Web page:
Blair Lewis is the President of GRN Mid-Cities, an organization that specializes in executive and senior-level search in the financial services industry. With over 10 years of experience as an executive search professional, Blair leverages his vast experience in finance to help client companies acquire the right talent for strategic hiring initiatives. He is also the creator and host of Namastir, a podcast that celebrates the relentless pursuit of happiness.
Blair joins me today to discuss the process of staffing and recruiting financial advisors. He details his professional background and explains why he changed his career from wholesaling to recruiting. He describes the challenges of recruiting financial advisors. He also reveals the perfect time for independent financial advisors to recruit employees and highlights how business owners can maintain strong relationships with their executives.
“Part of building a great team is knowing your own strengths and weaknesses, and trusting that you hired the right person who’ll put the right things in place.” – Blair Lewis
This week on The Model FA Podcast:
● Blair’s background and how he kick started his career in the financial services industry
● How Blair pivoted from being a wholesaler to becoming a recruiter
● The challenges of recruiting financial advisors
● The right time for independent financial advisors to build or expand a team
● The first C-level executives that financial advisors typically hire when their firms grow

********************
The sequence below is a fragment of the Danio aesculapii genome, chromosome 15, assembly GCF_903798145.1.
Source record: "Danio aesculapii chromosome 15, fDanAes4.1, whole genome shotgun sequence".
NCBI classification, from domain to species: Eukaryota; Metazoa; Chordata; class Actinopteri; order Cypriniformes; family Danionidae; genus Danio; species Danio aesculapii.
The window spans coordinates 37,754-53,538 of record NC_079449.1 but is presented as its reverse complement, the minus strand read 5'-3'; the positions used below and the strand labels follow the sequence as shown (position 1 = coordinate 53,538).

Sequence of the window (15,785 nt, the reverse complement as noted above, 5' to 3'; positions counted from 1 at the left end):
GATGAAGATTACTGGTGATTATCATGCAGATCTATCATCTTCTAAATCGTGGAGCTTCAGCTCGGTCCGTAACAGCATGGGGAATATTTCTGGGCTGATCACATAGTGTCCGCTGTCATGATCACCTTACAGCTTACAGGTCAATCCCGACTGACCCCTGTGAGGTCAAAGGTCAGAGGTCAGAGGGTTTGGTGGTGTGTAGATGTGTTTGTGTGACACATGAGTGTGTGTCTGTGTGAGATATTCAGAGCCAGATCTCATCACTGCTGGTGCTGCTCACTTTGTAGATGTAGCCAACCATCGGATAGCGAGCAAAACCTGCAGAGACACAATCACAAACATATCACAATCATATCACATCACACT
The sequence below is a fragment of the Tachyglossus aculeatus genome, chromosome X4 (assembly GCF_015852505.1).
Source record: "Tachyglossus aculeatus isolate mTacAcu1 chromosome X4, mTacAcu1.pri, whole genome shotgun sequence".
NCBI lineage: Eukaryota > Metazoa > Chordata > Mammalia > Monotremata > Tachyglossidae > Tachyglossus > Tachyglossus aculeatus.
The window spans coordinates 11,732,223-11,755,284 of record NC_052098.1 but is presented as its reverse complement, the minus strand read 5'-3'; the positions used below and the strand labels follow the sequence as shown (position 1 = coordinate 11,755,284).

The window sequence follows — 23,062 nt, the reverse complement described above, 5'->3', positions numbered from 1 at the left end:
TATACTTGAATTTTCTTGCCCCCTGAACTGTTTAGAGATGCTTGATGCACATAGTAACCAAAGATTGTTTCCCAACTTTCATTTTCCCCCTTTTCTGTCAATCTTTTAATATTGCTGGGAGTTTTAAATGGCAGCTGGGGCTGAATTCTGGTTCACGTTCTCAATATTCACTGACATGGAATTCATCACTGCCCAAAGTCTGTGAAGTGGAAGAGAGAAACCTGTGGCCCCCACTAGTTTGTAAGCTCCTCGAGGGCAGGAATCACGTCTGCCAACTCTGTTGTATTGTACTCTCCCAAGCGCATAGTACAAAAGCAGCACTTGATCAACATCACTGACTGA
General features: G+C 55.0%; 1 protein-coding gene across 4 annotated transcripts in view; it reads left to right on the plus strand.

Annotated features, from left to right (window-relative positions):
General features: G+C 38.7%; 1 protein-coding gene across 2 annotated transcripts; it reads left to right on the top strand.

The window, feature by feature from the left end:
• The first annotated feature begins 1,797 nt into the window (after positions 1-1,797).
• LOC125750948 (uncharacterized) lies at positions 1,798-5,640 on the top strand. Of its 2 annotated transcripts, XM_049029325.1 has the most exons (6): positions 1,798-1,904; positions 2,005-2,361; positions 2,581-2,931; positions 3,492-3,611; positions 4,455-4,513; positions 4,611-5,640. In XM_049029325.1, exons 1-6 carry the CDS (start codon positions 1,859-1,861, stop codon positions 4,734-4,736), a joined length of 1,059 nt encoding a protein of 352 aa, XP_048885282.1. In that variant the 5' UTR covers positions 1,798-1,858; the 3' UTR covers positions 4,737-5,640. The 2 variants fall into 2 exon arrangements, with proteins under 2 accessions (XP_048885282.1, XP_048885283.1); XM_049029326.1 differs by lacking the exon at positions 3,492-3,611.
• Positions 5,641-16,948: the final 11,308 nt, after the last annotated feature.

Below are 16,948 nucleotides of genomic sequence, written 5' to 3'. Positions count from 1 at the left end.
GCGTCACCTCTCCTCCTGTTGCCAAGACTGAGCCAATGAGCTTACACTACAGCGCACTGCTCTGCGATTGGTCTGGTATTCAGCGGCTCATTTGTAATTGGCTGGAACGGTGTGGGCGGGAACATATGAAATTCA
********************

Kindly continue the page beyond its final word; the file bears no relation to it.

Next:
● How ambition drives independent financial advisors to find success on their own
● How the unrelenting need for control impedes a business owner’s relationship with their team
● Why financial advisors need to appreciate their teams
● The monetary advantages of remote working
● Thinking outside the box and the lessons Blair learned from reading American Icon
● Book: American Icon: Alan Mulally and The Fight to Save Ford Motor Company by Bryce G. Hoffman
Our Favorite Quotes:
● “There’s the visionary and the integrator—they’re different people who can’t live without each other.” – David DeCelle
● “Focus on your organization’s culture, appreciate your team, and take care of people who take care of you in the firm.” – David DeCelle
● “So much of life is timing and chance. And with wholesaling, you’re only as good as your contacts.” – Blair Lewis
Connect with Blair Lewis:
● Podcast: What’s Next with Dave and Blair
● Podcast: Namastir
● Email: [email protected]
About the Model FA Podcast
The Model FA podcast is a show for fiduciary financial advisors. In each episode, our host David DeCelle sits down with industry experts, strategic thinkers, and advisors to explore what it takes to build a successful practice — and have an abundant life in the process. We believe in continuous learning, tactical advice, and strategies that work — no “gotchas” or BS. Join us to hear stories from successful financial advisors, get actionable ideas from experts, and re-discover your drive to build the practice of your dreams.
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President of Model FA, David DeCelle
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Blair Lewis 00:06
Part of building a great team is knowing your own strengths and weaknesses, and knowing how to get out of the way of your weaknesses — and trusting that you hired the right person, and trusting that they are putting things in place. Oftentimes, the only way you can do that is by hiring experience.
David DeCelle 00:32